Leading global investment bank Bank of America Merrill Lynch set to increase their Irish footprint choosing Dublin for EU hub
In July it was announced that Bank of America Merrill Lynch confirmed Dublin as the location for its EU hub. Bank of America joined the growing number of international financial institutions – including Barclays, Citigroup and Morgan Stanley – to increase their footprint in Dublin following the UK’s decision to leave the EU.
Bank of America Merrill Lynch is the corporate and investment banking division of Bank of America, formed through the combination of the corporate and investment banking activities of Bank of America and Merrill Lynch following the acquisition of the latter by the former in January 2009.
In July 2017, Bank of America group chief executive Brian Moynihan announced that the current most important EU banking unit, based in London, is to merge with the existing Irish subsidiary. Plans are also underway to set up an EU trading operation, or broker-dealer, here, subject to approval from the Central Bank.
The Irish workforce at Bank of America’s operations, based between Leopardstown and Hatch Street, is currently in the process of growing from 600 to 700 people, but it is not yet clear what figure this number will grow to.
Bank of America Merrill Lynch operates in four geographic divisions: Asia Pacific, headquartered in Hong Kong; EMEA, currently headquartered in London; Latin America, and US & Canada, headquartered at Bank of America Tower in New York, the global head office. Bank of America has maintained a presence in the Europe, Middle East and Africa (EMEA) region since 1922. In EMEA they have offices in 21 countries, employing over 8,000 staff serving the needs of individual, corporate, institutional and government clients.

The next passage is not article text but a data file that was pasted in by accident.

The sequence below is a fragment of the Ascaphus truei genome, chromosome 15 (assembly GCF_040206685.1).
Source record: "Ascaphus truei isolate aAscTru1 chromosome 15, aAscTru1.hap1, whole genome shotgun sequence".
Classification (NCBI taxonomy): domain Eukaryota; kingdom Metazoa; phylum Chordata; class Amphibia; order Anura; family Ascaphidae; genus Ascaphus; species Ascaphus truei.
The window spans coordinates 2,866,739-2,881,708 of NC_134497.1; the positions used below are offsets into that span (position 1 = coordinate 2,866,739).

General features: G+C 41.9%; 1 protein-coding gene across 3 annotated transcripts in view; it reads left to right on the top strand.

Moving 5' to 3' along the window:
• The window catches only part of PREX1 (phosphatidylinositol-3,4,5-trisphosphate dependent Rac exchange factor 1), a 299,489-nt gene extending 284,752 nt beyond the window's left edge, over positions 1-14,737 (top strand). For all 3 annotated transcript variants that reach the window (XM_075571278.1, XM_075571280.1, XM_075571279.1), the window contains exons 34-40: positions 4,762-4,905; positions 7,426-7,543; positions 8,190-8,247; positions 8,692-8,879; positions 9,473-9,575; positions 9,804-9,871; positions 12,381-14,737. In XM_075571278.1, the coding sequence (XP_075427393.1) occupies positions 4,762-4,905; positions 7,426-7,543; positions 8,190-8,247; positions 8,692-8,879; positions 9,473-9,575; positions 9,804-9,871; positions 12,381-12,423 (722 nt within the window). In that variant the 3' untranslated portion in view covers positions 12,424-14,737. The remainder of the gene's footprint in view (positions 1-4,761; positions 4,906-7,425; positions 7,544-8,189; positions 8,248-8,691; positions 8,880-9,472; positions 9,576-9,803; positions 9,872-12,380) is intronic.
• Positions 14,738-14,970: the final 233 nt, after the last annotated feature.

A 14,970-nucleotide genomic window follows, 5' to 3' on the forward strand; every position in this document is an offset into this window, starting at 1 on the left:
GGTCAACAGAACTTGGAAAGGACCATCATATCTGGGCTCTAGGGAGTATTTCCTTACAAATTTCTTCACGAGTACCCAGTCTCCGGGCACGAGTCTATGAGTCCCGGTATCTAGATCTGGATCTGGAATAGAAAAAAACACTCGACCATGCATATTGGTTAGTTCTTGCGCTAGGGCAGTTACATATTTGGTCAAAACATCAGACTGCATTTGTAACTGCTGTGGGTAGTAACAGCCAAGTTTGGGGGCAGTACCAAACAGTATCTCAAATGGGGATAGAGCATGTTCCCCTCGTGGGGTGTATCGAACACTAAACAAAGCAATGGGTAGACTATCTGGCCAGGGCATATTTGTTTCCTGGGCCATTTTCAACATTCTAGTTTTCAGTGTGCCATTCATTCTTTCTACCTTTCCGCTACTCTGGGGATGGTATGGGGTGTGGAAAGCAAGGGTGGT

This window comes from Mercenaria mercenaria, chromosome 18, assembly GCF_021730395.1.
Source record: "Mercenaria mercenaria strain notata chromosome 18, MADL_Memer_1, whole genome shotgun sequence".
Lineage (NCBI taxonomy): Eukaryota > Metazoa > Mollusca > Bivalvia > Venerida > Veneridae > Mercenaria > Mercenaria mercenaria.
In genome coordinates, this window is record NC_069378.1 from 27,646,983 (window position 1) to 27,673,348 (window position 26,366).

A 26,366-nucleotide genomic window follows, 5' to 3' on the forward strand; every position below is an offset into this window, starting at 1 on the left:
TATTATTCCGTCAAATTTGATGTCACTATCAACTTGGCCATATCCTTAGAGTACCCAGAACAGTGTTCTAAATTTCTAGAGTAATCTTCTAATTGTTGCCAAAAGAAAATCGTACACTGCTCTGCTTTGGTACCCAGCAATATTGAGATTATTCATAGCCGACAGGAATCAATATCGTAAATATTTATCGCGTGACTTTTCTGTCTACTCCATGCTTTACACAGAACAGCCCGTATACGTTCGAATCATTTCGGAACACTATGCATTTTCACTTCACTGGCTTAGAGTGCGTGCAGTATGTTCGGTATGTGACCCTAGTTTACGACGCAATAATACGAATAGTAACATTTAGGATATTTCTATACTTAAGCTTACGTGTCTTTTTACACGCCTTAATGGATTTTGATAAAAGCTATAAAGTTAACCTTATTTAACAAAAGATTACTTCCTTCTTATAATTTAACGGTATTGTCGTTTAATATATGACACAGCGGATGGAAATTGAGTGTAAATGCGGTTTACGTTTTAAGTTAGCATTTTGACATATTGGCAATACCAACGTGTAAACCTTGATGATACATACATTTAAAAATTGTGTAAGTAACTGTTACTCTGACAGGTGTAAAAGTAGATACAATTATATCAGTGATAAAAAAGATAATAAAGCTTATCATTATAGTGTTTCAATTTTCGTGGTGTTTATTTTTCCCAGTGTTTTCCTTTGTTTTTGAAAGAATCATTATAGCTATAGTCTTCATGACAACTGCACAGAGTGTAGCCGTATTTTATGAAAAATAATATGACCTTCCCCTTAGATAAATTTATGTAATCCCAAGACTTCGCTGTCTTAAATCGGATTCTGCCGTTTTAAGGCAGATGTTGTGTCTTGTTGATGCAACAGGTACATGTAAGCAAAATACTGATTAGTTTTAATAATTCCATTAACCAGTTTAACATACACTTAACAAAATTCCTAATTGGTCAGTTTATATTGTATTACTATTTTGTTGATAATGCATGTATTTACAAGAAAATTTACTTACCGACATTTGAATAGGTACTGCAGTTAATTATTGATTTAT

Commenting on the decision, Alexander Wilmot-Sitwell, president for the group’s Europe, Middle East and Africa operations, said: “Until the final outcome of the political negotiations has been reached, none of us will know how we will operate in the future. We do know that we’re going to have to have entities in place within the single market. But a hub starts attracting other things into it… creating a magnetic influence on the business.”
The move represents a turnaround on their situation in Ireland just one year ago; last summerBank of America Merrill Lynch had slipped back from being Ireland’s largest bank by asset size, to below 40th in the rankings. Operations has been downsized and the Dublin branch was no longer actively driving new business. Since 2012 Since 2012 more than €150 billion of its derivatives business had shifted to London. This trend of retrenching in the Irish market, already turned around, is now set to fully reverse.